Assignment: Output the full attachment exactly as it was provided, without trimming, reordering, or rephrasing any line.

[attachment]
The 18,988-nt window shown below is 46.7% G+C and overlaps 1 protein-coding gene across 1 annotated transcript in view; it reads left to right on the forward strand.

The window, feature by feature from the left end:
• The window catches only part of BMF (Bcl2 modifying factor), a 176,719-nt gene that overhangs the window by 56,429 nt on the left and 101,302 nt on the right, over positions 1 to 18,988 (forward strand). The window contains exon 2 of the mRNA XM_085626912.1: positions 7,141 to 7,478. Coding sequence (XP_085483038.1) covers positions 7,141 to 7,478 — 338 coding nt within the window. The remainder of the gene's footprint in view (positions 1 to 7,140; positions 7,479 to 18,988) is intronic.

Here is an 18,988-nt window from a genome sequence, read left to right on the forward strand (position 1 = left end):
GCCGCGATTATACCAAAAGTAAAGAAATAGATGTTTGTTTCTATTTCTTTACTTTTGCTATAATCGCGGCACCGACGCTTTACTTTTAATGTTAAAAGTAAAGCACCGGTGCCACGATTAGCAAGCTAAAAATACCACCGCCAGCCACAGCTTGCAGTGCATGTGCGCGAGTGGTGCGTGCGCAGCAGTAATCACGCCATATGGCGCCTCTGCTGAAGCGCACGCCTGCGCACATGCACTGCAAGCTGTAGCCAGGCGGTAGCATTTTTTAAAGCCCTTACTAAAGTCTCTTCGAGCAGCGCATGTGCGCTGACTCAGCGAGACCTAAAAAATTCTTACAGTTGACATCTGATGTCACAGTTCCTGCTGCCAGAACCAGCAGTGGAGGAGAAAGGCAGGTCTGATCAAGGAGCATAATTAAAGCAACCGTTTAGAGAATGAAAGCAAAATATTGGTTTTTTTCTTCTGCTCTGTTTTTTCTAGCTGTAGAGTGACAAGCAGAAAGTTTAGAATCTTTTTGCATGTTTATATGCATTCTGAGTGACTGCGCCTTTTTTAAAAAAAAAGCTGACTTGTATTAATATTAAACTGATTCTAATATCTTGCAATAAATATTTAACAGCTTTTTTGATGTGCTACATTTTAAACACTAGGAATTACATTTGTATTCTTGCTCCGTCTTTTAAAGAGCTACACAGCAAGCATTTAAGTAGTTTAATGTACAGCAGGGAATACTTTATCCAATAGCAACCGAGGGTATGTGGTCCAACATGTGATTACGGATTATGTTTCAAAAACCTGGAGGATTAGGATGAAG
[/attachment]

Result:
The 18,988-nt window shown below is 46.7% G+C and overlaps 1 protein-coding gene across 1 annotated transcript in view; it reads left to right on the forward strand.

The window, feature by feature from the left end:
• The window catches only part of BMF (Bcl2 modifying factor), a 176,719-nt gene that overhangs the window by 56,429 nt on the left and 101,302 nt on the right, over positions 1 to 18,988 (forward strand). The window contains exon 2 of the mRNA XM_085626912.1: positions 7,141 to 7,478. Coding sequence (XP_085483038.1) covers positions 7,141 to 7,478 — 338 coding nt within the window. The remainder of the gene's footprint in view (positions 1 to 7,140; positions 7,479 to 18,988) is intronic.

Here is an 18,988-nt window from a genome sequence, read left to right on the forward strand (position 1 = left end):
GCCGCGATTATACCAAAAGTAAAGAAATAGATGTTTGTTTCTATTTCTTTACTTTTGCTATAATCGCGGCACCGACGCTTTACTTTTAATGTTAAAAGTAAAGCACCGGTGCCACGATTAGCAAGCTAAAAATACCACCGCCAGCCACAGCTTGCAGTGCATGTGCGCGAGTGGTGCGTGCGCAGCAGTAATCACGCCATATGGCGCCTCTGCTGAAGCGCACGCCTGCGCACATGCACTGCAAGCTGTAGCCAGGCGGTAGCATTTTTTAAAGCCCTTACTAAAGTCTCTTCGAGCAGCGCATGTGCGCTGACTCAGCGAGACCTAAAAAATTCTTACAGTTGACATCTGATGTCACAGTTCCTGCTGCCAGAACCAGCAGTGGAGGAGAAAGGCAGGTCTGATCAAGGAGCATAATTAAAGCAACCGTTTAGAGAATGAAAGCAAAATATTGGTTTTTTTCTTCTGCTCTGTTTTTTCTAGCTGTAGAGTGACAAGCAGAAAGTTTAGAATCTTTTTGCATGTTTATATGCATTCTGAGTGACTGCGCCTTTTTTAAAAAAAAAGCTGACTTGTATTAATATTAAACTGATTCTAATATCTTGCAATAAATATTTAACAGCTTTTTTGATGTGCTACATTTTAAACACTAGGAATTACATTTGTATTCTTGCTCCGTCTTTTAAAGAGCTACACAGCAAGCATTTAAGTAGTTTAATGTACAGCAGGGAATACTTTATCCAATAGCAACCGAGGGTATGTGGTCCAACATGTGATTACGGATTATGTTTCAAAAACCTGGAGGATTAGGATGAAG